Disclaimer: You know the drill…
This is a lovely present for my good pal, DiehardJavaJunkie14. Happy birthday, Java! You rock and all that stuff that I tell you all the time. So, everyone, wish her a great day.
This is a Christmassy piece – because I've been that way lately – and is pre-canon. A tad AU, too. Feedback is love and enjoy.
You sigh when you see the first snowflakes. Snow. Winter. Cold. A shiver creeps up your spine and you sigh again.
When, exactly, did you start worrying about these things?
You pick up your fallen duster and start waving it over the painting. You don't need to do this – Marcy, the new maid, is good at this, and you know she'll be staying – but you stand there, anyway, absently cleaning.
"Lorelai?" Mia appears in your line of sight, that motherly frown of concern on her face and you welcome it (because you were always looking for it and never found in the places that you needed). "Is there something wrong?"
"Oh, no, Mia," you say, laughing. You put that on so convincingly, it becomes real.
She nods slowly. "Alright. Just…go have some lunch soon, okay? You look pale."
She leaves, and you remain staring, because there is something wrong. It's snowing and cold and December and Christmas.
Rory runs to you after school – it's your favourite part of the day, because she hasn't outgrown the excitement of seeing you after a whole day of school. She throws her body, book bag and all at you, and you laugh, bending down to hug her. She's so sweet, this little girl of yours. "Hey," you say, straightening her hat. "How was your day?"
"It snowed, Mommy!" she exclaims.
"It did, didn't it?" you say. "Do you want to go for a snow walk tonight?"
"Really?" she asks, her eyes glowing.
"Of course," you reply. "I can't think of anyone else I'd rather go with. Unless you don't want to go…"
"No!" she shrieks. "I want to, I want to!"
"Alright then, kiddo," you say, taking her hand.
She pulls you down the hallway, dropping a mitt. You stoop to pick it up – and lock eyes with Rory's teacher. You get a death glare.
Of course you do. She kind of hates you. Because you're too young, too irresponsible, too… you try to smile, but you can't get it out.
It's just this kind of day.
"Mommy?" Rory asks.
"Mommy?" she asks, a little more insistently.
"Do you know what I want for Christmas?"
"No," you say. "What do you want for Christmas?"
"I want a bike," she says.
You're quiet, nestled under the covers. A bike. "That's a good idea," you say.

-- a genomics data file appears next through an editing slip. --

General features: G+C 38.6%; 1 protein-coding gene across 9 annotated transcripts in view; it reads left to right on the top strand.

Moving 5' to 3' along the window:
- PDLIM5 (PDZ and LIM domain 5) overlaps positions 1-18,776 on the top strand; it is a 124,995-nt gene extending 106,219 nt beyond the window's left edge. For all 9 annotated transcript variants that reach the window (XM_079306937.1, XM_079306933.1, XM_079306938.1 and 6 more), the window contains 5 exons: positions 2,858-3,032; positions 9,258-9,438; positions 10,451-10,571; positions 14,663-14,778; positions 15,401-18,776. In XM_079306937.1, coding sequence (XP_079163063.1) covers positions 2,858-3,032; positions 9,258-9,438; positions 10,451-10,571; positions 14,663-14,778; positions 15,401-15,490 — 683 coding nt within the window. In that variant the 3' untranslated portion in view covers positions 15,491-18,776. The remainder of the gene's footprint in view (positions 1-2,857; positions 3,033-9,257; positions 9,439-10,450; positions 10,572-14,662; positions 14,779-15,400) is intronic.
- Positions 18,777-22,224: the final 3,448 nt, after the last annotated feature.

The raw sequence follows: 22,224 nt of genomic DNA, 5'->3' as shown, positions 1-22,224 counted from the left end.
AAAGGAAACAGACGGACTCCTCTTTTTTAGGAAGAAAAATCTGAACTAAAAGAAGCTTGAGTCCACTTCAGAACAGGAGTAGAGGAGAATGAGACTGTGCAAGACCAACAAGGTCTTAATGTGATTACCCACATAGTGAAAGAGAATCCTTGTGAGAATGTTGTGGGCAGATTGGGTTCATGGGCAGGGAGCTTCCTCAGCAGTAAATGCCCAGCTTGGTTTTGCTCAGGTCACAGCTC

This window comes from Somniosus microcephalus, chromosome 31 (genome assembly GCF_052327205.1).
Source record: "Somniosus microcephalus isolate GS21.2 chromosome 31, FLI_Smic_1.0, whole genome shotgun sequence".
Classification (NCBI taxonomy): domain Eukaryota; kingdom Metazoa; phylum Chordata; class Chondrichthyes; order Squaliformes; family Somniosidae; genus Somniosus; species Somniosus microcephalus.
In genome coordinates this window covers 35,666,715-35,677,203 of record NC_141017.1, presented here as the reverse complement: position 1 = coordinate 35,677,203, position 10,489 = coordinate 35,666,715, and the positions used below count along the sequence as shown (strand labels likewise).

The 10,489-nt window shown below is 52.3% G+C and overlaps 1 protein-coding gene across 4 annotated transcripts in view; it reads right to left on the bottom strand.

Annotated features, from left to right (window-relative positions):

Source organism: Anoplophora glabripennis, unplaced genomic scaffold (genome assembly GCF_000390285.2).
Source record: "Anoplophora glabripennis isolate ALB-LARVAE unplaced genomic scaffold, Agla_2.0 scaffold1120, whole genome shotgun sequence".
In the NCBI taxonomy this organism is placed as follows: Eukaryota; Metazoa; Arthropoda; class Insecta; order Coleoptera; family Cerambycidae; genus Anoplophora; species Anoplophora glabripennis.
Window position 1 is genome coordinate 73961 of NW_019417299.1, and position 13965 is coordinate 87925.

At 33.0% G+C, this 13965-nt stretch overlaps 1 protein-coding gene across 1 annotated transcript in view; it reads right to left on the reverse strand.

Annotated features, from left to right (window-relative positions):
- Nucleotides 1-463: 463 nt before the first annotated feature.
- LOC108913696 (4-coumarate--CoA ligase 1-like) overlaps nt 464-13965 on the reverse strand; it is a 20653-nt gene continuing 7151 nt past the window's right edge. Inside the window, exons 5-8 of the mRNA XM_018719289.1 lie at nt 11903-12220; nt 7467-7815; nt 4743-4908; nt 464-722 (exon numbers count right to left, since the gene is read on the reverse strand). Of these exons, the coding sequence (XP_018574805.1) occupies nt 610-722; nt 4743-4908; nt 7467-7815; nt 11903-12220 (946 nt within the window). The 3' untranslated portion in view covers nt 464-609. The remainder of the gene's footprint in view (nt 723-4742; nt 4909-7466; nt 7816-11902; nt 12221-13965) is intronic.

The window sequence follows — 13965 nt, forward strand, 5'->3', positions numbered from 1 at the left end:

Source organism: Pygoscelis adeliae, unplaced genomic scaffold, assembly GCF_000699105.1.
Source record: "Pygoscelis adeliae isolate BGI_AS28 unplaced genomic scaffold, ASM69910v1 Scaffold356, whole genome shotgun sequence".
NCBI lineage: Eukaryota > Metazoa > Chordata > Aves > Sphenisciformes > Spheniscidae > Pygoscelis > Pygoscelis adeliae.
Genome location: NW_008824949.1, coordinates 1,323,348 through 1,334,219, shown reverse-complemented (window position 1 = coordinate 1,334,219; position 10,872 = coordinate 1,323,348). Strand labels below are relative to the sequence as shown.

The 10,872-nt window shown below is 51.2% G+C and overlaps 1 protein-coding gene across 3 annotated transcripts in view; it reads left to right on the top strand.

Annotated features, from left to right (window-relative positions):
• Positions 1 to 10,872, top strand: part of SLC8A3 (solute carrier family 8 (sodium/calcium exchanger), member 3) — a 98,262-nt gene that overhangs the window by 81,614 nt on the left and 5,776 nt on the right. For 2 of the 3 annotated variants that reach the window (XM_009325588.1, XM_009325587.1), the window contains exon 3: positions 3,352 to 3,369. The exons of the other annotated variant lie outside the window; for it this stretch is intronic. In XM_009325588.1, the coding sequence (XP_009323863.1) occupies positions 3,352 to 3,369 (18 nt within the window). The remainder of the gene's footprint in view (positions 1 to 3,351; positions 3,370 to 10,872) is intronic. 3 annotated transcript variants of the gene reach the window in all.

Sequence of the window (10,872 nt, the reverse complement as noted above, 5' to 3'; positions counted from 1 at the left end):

"Tell Santa," she says.
"I will," you promise. "Go to sleep, babe."
"'Night, Mommy." She rolls over. "Mommy?"
"Will Daddy come for Christmas?"
"Maybe," you say. "'Night."
You clutch at the blanket, pulling it to your nose. You squeeze your eyes shut, trying to stop the tears from spilling out, trying to keeps yourself from crying too loudly, because Rory needs sleep and you need to be above this.
She wants a bike for Christmas. You cry harder, because you know that even with the bonus Mia has promised you, you can't get her one.
And you already know that Christopher isn't coming.
Rory's eyes are like pebbles in a riverbed: shiny and smooth. You smooth back a stray hair and look at her. She's beautiful, in that serious little girl way of hers, staring up at you. "Are you ready?" you ask.
"Where are we going?" she asks for the millionth time.
You breathe. "We're going to visit Grandma and Grandpa," you say calmly. "We're going to their Christmas party. Okay?"
"Okay," she says. She frowns. "Will it be boring?"
"Probably," you admit. "But we'll go as soon as we can."
"And there will be presents," you add, hopefully.
"Okay," she says, quietly.
"And after, we'll go see a movie," you say. You hope the theatre will be open. "Or maybe get pizza."
"Mommy," Rory begins, "do you want to go?"
"Go where, sweetie?" you ask.
"To the party," she says.
"I…think we should go, no matter what," you say. "After all, Grandma and Grandpa love you."
She struggles with her coat. You let her fasten the buttons before putting on your own.
Sigh, and you're out the door. The cold stings your eyes, and you can pretend the water there is because of the wind, and not because you're worried that Christmas is getting closer.
Another sigh, and you're driving to Hartford.